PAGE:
related to the time of the issuance of the warrant as to justify a finding of

probable cause at that time. State v. Winborne, 273 S.C. 62) 254 S.E.2d 297

(1979). In State v. Corns, 310 S.C. 5462 426 S.E.2d 324 (Ct. App. 1992), the

Court of Appeals quoted the following language from United States v.

Steeves, 525 F.2d 33 (8th Cir.1975):

While the lapse of time involved is an important

consideration and may in some cases be controlling,

it is not necessarily so. There are other factors to

be considered, including the nature of the criminal

activity involved, and the kind of property for which

authority to search is sought. Obviously, a highly

incriminating or consumable item of personal property

is less likely to remain in one place as long as an item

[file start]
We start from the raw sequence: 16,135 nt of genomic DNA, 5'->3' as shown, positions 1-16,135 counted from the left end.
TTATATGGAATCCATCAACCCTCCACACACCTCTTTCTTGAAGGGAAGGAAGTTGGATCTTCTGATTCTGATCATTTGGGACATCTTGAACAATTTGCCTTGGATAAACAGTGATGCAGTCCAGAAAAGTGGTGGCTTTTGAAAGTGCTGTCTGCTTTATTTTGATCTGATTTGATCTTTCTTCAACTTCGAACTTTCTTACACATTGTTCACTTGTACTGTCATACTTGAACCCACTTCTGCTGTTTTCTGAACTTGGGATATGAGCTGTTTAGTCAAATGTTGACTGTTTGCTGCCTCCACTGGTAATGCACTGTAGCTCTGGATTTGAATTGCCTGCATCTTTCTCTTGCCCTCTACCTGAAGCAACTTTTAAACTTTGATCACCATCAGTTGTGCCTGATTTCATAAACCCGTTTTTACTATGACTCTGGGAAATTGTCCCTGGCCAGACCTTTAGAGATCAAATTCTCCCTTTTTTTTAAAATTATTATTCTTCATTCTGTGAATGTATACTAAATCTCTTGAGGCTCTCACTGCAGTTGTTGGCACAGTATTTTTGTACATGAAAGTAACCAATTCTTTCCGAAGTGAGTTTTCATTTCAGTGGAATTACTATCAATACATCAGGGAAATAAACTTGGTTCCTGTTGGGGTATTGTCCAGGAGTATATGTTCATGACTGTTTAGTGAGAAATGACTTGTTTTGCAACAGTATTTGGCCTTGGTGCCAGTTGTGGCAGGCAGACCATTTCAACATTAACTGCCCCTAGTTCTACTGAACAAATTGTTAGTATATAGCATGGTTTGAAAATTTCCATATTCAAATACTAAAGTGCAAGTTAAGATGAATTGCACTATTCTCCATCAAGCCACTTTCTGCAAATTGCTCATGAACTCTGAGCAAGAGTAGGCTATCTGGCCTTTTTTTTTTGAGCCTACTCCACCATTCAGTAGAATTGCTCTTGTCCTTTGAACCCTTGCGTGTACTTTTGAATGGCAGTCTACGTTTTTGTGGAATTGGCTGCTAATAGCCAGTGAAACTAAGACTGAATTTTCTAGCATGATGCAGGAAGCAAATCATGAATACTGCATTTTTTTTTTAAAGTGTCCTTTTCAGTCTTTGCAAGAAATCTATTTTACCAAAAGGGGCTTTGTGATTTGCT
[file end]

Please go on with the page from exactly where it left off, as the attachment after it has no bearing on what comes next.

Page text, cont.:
of property which is not consumable or which is

innocuous in itself or not particularly incriminating.

In Steeves, the court went on to note that the ski mask and clothing

sought in the warrant were not incriminating in themselves and that people

who own guns generally keep them at home or on their persons.

Considering the totality of the circumstances, the court in Corns concluded it

could not say the time lapse invalidated the warrant as a matter of law.



Whether "averments in an affidavit are sufficiently timely to establish

probable cause depends on the particular circumstances of the case." United

States v. Hershenow, 680 F.2d 847, 853 (1st Cir.1982). Here, Anderson's

statement was not obtained until his arrest one year after the murder. He

told the police that appellant had used a gun in the commission of the

murder. We hold that based upon the totality of the circumstances in this

case, the averments in the affidavit were not stale and the search warrant

was valid.

Second, appellant contends the evidence seized pursuant to the search